The Big Picture

Patrick Goldstein and James Rainey
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Clash of Titans: Michael Moore vs. Manohla Dargis

September 17, 2009 |  2:12 pm

No American film critic wields a poison pen quite like the New York Times' Manohla Dargis, who is a brilliant stylist and savvy critical thinker even if she can often be counted on to fall in love with films that have utterly no commercial prospects outside of Manhattan's Angelika Film Center. It's a special treat to read Dargis' reports from film festivals, since they tend to read like sneak previews of her future reviews.

Moore_capitalism_poster_00 Dargis is famous for lowering the boom in her festival coverage, whether it was her 2007 dispatch from Sundance, in which she wrote off "Hounddog" as "overinflated rubbish," or her 2005 Sundance overview, in which she airily dismissed "Hustle & Flow" not just as "rubbish" but "precisely the kind of rubbish movie executives seek at Sundance." Dargis even called out a female studio executive who was in the audience, engaging in the cardinal sin of laughing at some of the movie's jokes that Dargis had determined to be especially crude and sexist.  

The common denominator with both of those movies was the huge amount of media uproar that had accompanied their arrival at the festival. Dargis clearly prefers underdog projects to media sensations, which is especially bad news for Michael Moore's "Capitalism: A Love Story," a new documentary that has already been riding a tsunami of media attention. Although Moore is a one-man marketing machine with an uncanny ability to court tumult, he still needs good reviews to broaden his audience beyond the die-hard liberals and issue-oriented activists who make up much of his core audience.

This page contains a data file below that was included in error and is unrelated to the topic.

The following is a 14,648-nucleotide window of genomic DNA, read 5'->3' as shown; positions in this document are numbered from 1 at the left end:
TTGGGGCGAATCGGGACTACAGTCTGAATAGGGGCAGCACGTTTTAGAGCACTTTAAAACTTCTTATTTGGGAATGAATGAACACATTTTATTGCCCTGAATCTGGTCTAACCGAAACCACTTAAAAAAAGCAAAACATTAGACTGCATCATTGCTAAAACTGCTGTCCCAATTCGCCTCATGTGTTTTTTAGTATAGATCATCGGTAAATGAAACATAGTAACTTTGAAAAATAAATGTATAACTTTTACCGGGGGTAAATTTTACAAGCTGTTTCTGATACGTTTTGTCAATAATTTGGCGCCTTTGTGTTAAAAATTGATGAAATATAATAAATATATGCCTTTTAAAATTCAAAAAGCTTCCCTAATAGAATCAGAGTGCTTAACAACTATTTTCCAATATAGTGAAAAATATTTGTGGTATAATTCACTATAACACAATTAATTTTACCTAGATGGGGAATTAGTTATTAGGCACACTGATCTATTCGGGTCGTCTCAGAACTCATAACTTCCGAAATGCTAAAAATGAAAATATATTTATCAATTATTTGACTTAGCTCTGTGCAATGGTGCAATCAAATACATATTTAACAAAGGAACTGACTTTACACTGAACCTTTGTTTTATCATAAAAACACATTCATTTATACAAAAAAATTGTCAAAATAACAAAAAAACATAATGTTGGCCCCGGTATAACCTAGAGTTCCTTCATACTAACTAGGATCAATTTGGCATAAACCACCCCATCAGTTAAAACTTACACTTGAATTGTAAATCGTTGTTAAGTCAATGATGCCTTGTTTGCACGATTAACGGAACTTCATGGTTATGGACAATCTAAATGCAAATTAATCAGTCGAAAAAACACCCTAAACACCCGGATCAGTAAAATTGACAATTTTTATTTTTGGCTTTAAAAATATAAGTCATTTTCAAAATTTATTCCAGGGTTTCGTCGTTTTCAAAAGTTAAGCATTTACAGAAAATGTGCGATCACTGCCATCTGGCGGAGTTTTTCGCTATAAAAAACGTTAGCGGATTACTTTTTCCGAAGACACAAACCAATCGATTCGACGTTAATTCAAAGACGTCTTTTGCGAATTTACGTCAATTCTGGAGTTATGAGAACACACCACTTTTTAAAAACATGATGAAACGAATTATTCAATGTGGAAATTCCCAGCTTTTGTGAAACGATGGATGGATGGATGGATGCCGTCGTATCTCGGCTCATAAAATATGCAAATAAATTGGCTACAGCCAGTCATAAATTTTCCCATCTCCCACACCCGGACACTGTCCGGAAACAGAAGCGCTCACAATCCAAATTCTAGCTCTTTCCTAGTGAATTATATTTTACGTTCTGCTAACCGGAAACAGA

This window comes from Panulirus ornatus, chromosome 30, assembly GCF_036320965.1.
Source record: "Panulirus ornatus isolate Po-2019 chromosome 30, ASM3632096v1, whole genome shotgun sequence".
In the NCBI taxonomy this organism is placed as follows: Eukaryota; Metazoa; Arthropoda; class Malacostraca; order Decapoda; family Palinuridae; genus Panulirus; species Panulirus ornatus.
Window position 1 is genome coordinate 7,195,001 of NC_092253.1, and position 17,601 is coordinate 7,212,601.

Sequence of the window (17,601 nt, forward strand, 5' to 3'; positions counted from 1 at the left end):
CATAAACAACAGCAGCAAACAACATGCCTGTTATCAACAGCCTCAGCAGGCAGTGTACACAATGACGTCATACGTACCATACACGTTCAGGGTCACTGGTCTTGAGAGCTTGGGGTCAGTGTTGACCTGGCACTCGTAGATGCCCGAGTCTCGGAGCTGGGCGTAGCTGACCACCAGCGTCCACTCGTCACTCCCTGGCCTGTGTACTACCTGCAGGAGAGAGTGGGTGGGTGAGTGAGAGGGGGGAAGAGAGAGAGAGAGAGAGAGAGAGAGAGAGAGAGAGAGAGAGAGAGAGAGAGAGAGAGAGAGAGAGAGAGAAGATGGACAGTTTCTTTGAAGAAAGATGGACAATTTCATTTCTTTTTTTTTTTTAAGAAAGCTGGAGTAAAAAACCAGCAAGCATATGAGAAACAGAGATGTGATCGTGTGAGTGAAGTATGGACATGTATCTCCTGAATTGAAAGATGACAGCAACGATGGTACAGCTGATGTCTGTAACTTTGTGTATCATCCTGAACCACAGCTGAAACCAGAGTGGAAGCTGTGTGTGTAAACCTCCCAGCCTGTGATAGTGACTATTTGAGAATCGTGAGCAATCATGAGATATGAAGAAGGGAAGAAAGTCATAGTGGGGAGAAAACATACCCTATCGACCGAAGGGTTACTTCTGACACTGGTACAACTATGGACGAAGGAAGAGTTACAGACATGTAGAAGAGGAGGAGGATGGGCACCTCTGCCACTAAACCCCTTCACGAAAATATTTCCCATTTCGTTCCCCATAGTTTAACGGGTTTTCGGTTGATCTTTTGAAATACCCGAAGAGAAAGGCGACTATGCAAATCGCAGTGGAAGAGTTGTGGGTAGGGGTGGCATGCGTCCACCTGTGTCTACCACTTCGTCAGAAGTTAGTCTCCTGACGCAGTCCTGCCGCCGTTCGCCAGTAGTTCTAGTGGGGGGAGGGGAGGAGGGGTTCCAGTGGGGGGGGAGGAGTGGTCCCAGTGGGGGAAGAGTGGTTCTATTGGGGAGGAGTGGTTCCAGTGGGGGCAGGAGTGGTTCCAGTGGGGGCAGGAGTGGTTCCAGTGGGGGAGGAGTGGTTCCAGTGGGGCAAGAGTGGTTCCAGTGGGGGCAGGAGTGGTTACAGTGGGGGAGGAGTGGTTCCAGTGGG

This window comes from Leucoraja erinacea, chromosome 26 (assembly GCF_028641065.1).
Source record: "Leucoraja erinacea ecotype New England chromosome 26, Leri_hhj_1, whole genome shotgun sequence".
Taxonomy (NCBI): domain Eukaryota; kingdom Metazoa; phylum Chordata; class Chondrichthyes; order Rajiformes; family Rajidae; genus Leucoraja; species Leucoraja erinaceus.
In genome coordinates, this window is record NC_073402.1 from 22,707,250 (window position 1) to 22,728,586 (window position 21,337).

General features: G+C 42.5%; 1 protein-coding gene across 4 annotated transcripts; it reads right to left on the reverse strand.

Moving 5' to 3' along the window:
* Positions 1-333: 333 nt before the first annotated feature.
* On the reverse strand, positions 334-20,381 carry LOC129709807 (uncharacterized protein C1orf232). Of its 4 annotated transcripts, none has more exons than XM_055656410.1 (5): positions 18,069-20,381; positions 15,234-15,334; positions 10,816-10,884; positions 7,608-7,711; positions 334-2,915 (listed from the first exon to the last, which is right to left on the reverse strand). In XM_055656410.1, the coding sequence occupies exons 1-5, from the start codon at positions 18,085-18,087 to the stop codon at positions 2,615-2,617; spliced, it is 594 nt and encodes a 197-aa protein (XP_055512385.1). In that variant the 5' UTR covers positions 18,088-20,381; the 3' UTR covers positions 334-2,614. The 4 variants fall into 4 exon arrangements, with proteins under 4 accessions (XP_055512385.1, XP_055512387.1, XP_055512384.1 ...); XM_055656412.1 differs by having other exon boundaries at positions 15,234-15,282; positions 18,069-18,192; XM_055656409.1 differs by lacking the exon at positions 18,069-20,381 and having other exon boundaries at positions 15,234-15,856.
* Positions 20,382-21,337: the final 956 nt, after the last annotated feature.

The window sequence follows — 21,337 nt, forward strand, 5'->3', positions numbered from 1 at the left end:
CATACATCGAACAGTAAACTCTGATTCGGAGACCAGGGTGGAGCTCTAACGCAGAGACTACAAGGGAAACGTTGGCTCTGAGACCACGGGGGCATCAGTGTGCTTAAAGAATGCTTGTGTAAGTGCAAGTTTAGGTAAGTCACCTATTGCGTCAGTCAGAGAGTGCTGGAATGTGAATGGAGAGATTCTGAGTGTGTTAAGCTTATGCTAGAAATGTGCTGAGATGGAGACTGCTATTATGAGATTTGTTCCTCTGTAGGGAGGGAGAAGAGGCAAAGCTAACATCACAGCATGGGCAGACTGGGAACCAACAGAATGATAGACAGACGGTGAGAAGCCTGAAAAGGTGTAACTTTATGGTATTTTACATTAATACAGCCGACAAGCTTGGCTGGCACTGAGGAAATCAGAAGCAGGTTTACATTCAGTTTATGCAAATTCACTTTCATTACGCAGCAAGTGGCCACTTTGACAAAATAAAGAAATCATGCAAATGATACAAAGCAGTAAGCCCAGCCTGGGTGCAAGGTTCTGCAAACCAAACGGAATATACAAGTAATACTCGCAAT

So Overture Films, which is releasing "Capitalism," had to be especially glum reading Dargis' Thursday essay, which made it pretty clear that the acerbic critic was underwhelmed by the movie. She described it as "a soft look at our hard times," adding ominously that "I will have more to say about [it] next Wednesday when it opens in New York and Los Angeles."

Dargis doesn't neccessarily review everything that she sees at a festival, but based on her brief comments from Toronto, I've compiled a brief scorecard of review predictions:

Giddy delights:

Werner Herzog's "Bad Lieutenant: Port of Call New Orleans": "One of the best movies of his career.... Mr. Herzog take[s] you into a hell that leads straight to movie heaven."

Solid praise:

"Colony": "A satisfying addition to the blooming, buzzing field of social issue documentary."

"Collapse": "[An] elegantly structured if not unproblematic documentary."

"City of Life and Death": "A phantasmagoric vision in which decapitated heads swing from ropes like pendulums in front of mountains of rubble and billowing smoke." 

Grim tidings:

Don Roos' "Love and Other Impossible Pursuits": "Mr. Roos overworks his material into a sudsy pulp."

"Jennifer's Body": "A horror throwaway starring Megan Fox as a cannibalistic hottie."

"Life During Wartime": "Todd Solondz's hateful, would-be comedy."